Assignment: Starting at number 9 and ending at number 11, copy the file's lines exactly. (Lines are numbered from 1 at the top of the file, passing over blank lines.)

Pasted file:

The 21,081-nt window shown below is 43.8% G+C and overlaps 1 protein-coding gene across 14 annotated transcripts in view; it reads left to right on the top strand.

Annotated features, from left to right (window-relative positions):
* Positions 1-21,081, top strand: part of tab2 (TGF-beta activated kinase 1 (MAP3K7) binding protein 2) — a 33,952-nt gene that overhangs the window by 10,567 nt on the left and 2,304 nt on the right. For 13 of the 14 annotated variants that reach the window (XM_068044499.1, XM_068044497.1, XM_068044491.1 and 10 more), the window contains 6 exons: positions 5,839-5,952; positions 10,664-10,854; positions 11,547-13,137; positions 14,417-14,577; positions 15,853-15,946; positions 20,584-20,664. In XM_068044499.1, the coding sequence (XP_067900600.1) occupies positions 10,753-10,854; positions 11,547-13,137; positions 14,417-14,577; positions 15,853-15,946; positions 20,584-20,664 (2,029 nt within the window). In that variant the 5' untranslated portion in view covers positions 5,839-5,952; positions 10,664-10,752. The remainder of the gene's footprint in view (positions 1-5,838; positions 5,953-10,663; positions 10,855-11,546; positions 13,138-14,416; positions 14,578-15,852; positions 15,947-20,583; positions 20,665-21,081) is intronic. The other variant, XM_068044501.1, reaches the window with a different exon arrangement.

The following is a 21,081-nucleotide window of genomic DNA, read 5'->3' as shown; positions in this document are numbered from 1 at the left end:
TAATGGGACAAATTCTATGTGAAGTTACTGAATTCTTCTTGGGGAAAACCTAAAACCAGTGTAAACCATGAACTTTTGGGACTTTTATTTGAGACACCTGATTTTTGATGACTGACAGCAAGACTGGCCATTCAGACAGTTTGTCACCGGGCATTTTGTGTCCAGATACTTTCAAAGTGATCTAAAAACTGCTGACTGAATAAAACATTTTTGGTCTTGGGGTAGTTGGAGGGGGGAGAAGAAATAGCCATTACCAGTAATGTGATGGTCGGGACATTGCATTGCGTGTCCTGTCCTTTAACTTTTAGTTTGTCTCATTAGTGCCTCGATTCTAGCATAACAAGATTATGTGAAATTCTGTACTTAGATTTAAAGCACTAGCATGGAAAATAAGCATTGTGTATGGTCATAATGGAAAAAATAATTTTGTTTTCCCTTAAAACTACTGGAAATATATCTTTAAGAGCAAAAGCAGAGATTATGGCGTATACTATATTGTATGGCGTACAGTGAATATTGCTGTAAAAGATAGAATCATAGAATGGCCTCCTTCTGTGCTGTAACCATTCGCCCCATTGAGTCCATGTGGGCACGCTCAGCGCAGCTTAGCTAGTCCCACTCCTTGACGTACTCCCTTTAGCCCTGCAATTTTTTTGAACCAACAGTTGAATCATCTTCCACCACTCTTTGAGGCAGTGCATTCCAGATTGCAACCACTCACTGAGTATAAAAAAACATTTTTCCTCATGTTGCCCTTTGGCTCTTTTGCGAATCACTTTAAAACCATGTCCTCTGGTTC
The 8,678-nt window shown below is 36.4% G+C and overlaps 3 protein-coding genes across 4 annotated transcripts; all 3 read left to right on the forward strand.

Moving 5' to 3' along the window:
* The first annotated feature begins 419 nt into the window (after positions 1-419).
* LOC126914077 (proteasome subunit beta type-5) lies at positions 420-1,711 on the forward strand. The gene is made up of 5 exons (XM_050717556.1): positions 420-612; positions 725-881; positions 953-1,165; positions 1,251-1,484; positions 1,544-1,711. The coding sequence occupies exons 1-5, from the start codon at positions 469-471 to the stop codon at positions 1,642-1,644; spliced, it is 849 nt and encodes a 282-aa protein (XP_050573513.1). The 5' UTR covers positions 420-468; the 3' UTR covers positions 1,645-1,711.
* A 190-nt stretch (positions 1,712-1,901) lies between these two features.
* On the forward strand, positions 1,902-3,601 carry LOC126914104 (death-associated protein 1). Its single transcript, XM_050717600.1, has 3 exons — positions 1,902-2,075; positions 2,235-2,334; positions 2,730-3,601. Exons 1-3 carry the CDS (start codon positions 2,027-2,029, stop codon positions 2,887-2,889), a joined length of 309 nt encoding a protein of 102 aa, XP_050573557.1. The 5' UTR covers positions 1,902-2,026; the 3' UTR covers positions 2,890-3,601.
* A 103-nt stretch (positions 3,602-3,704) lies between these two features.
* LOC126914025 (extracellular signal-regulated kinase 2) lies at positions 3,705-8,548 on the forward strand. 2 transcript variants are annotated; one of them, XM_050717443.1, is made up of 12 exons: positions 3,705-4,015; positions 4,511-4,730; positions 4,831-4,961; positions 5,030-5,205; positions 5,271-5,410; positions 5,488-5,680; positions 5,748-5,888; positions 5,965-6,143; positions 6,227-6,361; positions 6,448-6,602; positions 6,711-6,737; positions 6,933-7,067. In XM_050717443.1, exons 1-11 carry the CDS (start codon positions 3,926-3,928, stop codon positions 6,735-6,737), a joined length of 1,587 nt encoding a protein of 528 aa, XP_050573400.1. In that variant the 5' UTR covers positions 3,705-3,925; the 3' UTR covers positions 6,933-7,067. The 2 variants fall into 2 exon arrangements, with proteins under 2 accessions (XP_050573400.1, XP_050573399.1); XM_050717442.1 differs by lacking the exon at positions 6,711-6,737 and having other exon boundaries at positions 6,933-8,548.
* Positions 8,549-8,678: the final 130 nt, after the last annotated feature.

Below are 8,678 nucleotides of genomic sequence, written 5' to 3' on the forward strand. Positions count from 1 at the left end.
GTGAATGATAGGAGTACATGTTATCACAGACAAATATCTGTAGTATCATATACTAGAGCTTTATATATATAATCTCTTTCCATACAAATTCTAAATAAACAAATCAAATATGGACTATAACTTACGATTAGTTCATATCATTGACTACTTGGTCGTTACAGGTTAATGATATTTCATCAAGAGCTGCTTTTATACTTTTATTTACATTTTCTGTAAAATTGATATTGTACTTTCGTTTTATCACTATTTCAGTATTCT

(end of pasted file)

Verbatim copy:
* LOC126914077 (proteasome subunit beta type-5) lies at positions 420-1,711 on the forward strand. The gene is made up of 5 exons (XM_050717556.1): positions 420-612; positions 725-881; positions 953-1,165; positions 1,251-1,484; positions 1,544-1,711. The coding sequence occupies exons 1-5, from the start codon at positions 469-471 to the stop codon at positions 1,642-1,644; spliced, it is 849 nt and encodes a 282-aa protein (XP_050573513.1). The 5' UTR covers positions 420-468; the 3' UTR covers positions 1,645-1,711.
* A 190-nt stretch (positions 1,712-1,901) lies between these two features.
* On the forward strand, positions 1,902-3,601 carry LOC126914104 (death-associated protein 1). Its single transcript, XM_050717600.1, has 3 exons — positions 1,902-2,075; positions 2,235-2,334; positions 2,730-3,601. Exons 1-3 carry the CDS (start codon positions 2,027-2,029, stop codon positions 2,887-2,889), a joined length of 309 nt encoding a protein of 102 aa, XP_050573557.1. The 5' UTR covers positions 1,902-2,026; the 3' UTR covers positions 2,890-3,601.